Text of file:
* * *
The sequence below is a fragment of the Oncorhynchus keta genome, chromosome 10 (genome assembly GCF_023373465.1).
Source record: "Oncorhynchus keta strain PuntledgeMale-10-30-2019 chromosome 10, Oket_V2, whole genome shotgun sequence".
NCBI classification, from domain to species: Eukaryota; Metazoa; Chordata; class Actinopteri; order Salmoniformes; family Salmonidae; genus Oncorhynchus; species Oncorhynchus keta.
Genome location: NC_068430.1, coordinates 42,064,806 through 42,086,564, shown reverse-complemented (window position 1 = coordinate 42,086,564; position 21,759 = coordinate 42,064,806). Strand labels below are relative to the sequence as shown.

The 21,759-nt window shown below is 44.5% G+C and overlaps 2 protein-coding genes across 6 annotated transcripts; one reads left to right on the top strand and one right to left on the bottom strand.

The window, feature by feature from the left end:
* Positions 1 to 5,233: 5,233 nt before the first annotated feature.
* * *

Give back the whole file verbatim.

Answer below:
The sequence below is a fragment of the Oncorhynchus keta genome, chromosome 10 (genome assembly GCF_023373465.1).
Source record: "Oncorhynchus keta strain PuntledgeMale-10-30-2019 chromosome 10, Oket_V2, whole genome shotgun sequence".
NCBI classification, from domain to species: Eukaryota; Metazoa; Chordata; class Actinopteri; order Salmoniformes; family Salmonidae; genus Oncorhynchus; species Oncorhynchus keta.
Genome location: NC_068430.1, coordinates 42,064,806 through 42,086,564, shown reverse-complemented (window position 1 = coordinate 42,086,564; position 21,759 = coordinate 42,064,806). Strand labels below are relative to the sequence as shown.

The 21,759-nt window shown below is 44.5% G+C and overlaps 2 protein-coding genes across 6 annotated transcripts; one reads left to right on the top strand and one right to left on the bottom strand.

The window, feature by feature from the left end:
* Positions 1 to 5,233: 5,233 nt before the first annotated feature.